You are in: Home > Immigration Law

Brand New Arizona Immigration Law Drawing Outrage

21st February 2011
By Jon Raymond in Immigration Law
RSS Legal RSS    Views: N/A

State of arizona Governor Jan Brewer signed the Support Our Law Enforcement and Safe Neighborhoods Act (also referred to as Arizona Senate Bill 1070 or SB 1070) on April 23, 2010. The law deals with immigration control and regulation, traditionally a federal duty. The fresh new law goes into effect on July 29, 2010.

SB 1070 makes Arizona the first state to need that all aliensto hold immigration paperwork always. Immigrants who can't generate correct docs will likely be charged having a misdemeanor.

SB 1070 calls for police force officers to figure out the immigration status of an individual throughout any investigation as lengthy as police have "fair suspicion" that the individual is living within the nation illegally. Previously passage of this law, a person's immigration status was examined only after they had been charged having a law-breaking. "Reasonable suspicion" is really a subjective judgment that's not clearly described in the law.

Some other provisions of the completely new law allow it to be a misdemeanor to pick up an individual on any Arizona highway with intentions to employ or carry all of them. Illegal residents who submit an application for work can also be accused with a misdemeanor. The law also declares that residents of Arizona can file suit the state government if SB 1070 isn't being properly enforced.

Criticisms: Constitutional Rights and Racial Profiling

Article I, Section 1st of the Constitution vests all legislative powers given to the federal government within the U.S. Congress. In particular, Write-up I, Section 8 grants to Congress the power to establish a uniform rule of naturalization, and sole power to regulate trade with overseas nations, and one of the numerous states, together with Indian tribes.

The Commerce Clause been specifically employed as a automobile to retain legislation barring racial discrimination. In Heart of Atlanta Motel v. United States, 379 U.S. 241 (1964), the Supreme Court sustained the Civil Rights Act of 1964 as placed to a motel that was prohibited from discrimination under that Act. The Court reasoned that Congress could discover that discrimination at consuming and sleeping facilities has a large and undesirable effect upon highway trade. Many state laws affecting civil rights were kept in breach of the Commerce Clause.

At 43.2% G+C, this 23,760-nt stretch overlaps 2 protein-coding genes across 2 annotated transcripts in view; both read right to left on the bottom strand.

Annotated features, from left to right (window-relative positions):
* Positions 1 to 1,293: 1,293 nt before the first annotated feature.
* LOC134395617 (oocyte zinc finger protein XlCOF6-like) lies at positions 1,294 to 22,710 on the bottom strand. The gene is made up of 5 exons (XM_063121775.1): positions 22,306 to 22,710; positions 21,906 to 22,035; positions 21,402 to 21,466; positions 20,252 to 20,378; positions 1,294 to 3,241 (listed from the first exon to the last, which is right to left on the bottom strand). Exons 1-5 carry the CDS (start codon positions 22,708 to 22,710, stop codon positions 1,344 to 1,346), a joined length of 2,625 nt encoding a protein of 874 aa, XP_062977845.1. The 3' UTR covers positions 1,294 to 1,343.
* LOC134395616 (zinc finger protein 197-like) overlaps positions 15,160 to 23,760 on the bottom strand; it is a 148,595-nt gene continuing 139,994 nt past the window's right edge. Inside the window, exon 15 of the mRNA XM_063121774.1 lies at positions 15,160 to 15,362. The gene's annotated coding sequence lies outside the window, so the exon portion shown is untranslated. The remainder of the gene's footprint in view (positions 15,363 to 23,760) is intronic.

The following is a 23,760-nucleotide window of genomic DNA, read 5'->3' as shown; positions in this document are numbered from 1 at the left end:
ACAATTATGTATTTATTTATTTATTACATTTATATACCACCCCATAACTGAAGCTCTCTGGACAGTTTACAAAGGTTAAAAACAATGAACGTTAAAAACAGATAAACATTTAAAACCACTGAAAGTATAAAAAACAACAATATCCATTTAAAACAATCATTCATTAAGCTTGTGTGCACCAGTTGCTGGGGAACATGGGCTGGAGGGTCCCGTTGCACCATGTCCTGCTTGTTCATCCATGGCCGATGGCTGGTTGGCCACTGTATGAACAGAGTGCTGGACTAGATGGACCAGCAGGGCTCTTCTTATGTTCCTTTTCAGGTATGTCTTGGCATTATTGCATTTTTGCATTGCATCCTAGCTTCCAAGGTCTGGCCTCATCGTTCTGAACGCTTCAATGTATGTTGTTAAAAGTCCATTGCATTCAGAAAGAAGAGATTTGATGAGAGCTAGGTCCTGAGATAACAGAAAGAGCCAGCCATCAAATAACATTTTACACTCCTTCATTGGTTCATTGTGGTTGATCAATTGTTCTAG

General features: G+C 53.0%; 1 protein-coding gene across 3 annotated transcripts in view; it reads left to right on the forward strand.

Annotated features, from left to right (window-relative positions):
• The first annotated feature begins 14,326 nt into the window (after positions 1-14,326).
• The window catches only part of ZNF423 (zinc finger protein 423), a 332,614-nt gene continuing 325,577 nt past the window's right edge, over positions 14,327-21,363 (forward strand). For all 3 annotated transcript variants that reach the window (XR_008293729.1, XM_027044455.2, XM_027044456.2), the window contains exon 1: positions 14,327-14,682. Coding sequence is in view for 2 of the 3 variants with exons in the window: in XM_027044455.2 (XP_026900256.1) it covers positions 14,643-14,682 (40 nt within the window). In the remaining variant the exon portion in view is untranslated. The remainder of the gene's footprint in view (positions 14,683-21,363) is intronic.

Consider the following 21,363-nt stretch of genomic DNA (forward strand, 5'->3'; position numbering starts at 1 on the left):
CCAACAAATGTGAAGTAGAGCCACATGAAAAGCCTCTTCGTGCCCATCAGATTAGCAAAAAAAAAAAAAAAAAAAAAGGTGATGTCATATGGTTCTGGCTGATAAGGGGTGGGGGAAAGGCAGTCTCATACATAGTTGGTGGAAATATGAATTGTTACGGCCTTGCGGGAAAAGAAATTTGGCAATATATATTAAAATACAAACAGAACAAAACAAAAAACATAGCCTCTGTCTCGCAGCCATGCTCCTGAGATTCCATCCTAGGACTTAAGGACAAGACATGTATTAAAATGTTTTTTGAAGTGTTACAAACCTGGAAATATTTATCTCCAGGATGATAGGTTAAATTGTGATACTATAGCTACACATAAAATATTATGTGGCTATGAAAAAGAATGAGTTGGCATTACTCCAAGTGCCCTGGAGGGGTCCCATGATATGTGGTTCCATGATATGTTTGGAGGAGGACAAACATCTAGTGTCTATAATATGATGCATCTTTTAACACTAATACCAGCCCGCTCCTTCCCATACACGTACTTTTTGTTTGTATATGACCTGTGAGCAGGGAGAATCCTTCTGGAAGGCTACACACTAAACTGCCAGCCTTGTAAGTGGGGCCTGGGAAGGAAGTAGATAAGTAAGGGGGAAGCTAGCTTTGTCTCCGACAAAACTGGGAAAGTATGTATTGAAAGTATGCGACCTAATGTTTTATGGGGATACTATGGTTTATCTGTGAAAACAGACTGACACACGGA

In addition, critics of SB1070 are worried with constitutional infringements along with other difficulties legislation may possibly cause. The the same protection clause of the 14th Amendment of the U.S. Constitution gives that: "No state shall ... deny to any person within its jurisdiction the equivalent protection of the laws."

With out a specific explanation of "reasonable suspicion" concerning a person's USA immigration status, there's potential for widespread racial profiling by a police officers in a state where 30 percent of the human population is without a doubt Hispanic. Governor Brewer answered to such complaint by ensuring correct teaching for police and claiming that racial profiling won't be tolerated. Brewer says that "We have to trust our law enforcement."

Some other concerns with the new law consist of overcrowded jails along with the high cost of lawsuits over whether or not SB 1070 violates the rights of suspects. Some immigrants might hesitate to make contact with the police or authorities as a victim or witness of a crime for fear of being prosecuted or deported.

When asked why Arizona requirements to manage a federally controlled problem, Governor Brewer claims the federal government has not completed sufficient promoting US immigration reform.

This article is free for republishing
About the Author
Jon Raymond has long been a devoted shooter for forty years. He learnt in the Ny Institute of Photography and has trained photography and correspondence independently and in organizations for quite a while.
Bookmark and Share

Ask a Question about this Article

powered by Yedda